2006, Books, Fiction, Non-Fiction, TV

Deadwood: Stories of the Black Hills (2006) by David Milch, David Samuels

For me, Deadwood is probably the second greatest English-language dramatic, fictional television show in the history of the medium. But it is also horribly under-watched (if not completely under-known). I have watched the show through at least 3 times and I still believe it’s kind of a marvel of combining big ideas with a compelling narrative. Perhaps the most notable thing about it, though, is the language. I can think of no other American TV show that has such flowery, interesting dialogue that manages to feel authentic, even though it is actually extremely stagey.

This book is a companion to the show’s 3rd season and is entirely for fans only. If you have not seen the show it will not make much sense. If you have seen the show you might still be put off by it both because of how far up his own ass Milch can seem, because it really doesn’t add that much beyond the DVD commentary tracks (do people still listen to those?) and, likely, because of its price. (It was a gift in my case so I have no idea.)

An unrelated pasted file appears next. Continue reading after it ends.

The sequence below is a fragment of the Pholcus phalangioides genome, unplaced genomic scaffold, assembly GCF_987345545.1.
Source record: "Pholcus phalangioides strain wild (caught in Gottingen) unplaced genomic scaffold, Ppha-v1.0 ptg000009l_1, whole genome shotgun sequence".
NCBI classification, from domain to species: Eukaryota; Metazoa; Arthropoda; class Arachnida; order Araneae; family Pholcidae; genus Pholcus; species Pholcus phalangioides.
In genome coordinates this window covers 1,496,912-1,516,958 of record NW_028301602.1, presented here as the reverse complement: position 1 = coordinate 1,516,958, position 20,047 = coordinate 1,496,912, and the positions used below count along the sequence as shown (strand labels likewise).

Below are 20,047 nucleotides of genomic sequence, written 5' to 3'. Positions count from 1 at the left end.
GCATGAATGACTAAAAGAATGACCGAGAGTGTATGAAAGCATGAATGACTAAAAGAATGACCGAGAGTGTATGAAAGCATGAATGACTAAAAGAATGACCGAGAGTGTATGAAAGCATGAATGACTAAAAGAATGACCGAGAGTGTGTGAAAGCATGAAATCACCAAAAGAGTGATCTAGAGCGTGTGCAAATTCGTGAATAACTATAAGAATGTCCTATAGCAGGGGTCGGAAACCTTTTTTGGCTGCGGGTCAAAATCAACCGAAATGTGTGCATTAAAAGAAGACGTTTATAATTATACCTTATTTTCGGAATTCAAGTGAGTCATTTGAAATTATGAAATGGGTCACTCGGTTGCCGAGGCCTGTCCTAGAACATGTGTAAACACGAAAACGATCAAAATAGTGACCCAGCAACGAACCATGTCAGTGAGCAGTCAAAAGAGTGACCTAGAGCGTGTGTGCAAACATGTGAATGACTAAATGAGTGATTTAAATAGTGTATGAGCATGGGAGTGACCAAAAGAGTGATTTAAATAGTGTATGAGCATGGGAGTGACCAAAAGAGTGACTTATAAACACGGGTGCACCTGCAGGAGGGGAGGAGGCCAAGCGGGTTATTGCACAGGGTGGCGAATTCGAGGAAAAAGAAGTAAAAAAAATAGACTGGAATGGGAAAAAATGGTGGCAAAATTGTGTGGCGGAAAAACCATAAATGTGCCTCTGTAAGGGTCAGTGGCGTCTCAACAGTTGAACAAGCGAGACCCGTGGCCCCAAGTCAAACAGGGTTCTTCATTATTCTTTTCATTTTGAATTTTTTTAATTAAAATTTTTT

But if you are open to Milch’s way of writing, and his belief that TV is art, this can be illuminating. It also contains interviews with the cast and little snippets of actual historical documentation about Deadwood. Some of what Milch says is quite similar to what he says in the commentary tracks (at least according to my memory) but it’s still very clear this is somebody who wants his show to mean something. And, moreover, he’s fairly coherent when he explains himself. (There are some creators who do not want to explain their work – a decision I respect – and there are some who feel they cannot or actually cannot.)

It’s still very much for fans only, arguably only for huge fans. If you don’t think this is one of the greatest TV shows ever made, it’s hard to imagine you will get much out of this.


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